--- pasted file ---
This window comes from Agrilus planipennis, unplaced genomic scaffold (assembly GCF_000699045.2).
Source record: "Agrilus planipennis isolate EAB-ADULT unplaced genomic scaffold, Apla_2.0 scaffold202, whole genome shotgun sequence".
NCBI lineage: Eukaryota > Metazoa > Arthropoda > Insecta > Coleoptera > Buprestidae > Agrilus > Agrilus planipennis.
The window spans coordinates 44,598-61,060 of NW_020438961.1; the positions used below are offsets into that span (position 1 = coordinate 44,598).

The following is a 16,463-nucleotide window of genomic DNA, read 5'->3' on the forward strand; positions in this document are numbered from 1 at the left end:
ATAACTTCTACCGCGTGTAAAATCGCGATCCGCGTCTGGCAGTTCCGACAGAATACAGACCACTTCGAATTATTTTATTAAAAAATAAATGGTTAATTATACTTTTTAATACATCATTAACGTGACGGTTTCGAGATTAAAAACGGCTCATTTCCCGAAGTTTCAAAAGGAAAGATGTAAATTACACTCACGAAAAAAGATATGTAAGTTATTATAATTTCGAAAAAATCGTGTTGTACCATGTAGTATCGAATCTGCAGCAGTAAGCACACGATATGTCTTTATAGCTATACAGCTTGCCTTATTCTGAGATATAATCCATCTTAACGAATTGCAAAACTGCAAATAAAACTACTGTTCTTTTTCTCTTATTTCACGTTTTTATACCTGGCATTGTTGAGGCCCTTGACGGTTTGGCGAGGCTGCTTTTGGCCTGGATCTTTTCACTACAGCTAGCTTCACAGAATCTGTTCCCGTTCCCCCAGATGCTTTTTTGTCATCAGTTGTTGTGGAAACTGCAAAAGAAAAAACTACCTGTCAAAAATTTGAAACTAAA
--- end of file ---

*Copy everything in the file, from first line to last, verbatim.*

This window comes from Agrilus planipennis, unplaced genomic scaffold (assembly GCF_000699045.2).
Source record: "Agrilus planipennis isolate EAB-ADULT unplaced genomic scaffold, Apla_2.0 scaffold202, whole genome shotgun sequence".
NCBI lineage: Eukaryota > Metazoa > Arthropoda > Insecta > Coleoptera > Buprestidae > Agrilus > Agrilus planipennis.
The window spans coordinates 44,598-61,060 of NW_020438961.1; the positions used below are offsets into that span (position 1 = coordinate 44,598).

The following is a 16,463-nucleotide window of genomic DNA, read 5'->3' on the forward strand; positions in this document are numbered from 1 at the left end:
ATAACTTCTACCGCGTGTAAAATCGCGATCCGCGTCTGGCAGTTCCGACAGAATACAGACCACTTCGAATTATTTTATTAAAAAATAAATGGTTAATTATACTTTTTAATACATCATTAACGTGACGGTTTCGAGATTAAAAACGGCTCATTTCCCGAAGTTTCAAAAGGAAAGATGTAAATTACACTCACGAAAAAAGATATGTAAGTTATTATAATTTCGAAAAAATCGTGTTGTACCATGTAGTATCGAATCTGCAGCAGTAAGCACACGATATGTCTTTATAGCTATACAGCTTGCCTTATTCTGAGATATAATCCATCTTAACGAATTGCAAAACTGCAAATAAAACTACTGTTCTTTTTCTCTTATTTCACGTTTTTATACCTGGCATTGTTGAGGCCCTTGACGGTTTGGCGAGGCTGCTTTTGGCCTGGATCTTTTCACTACAGCTAGCTTCACAGAATCTGTTCCCGTTCCCCCAGATGCTTTTTTGTCATCAGTTGTTGTGGAAACTGCAAAAGAAAAAACTACCTGTCAAAAATTTGAAACTAAA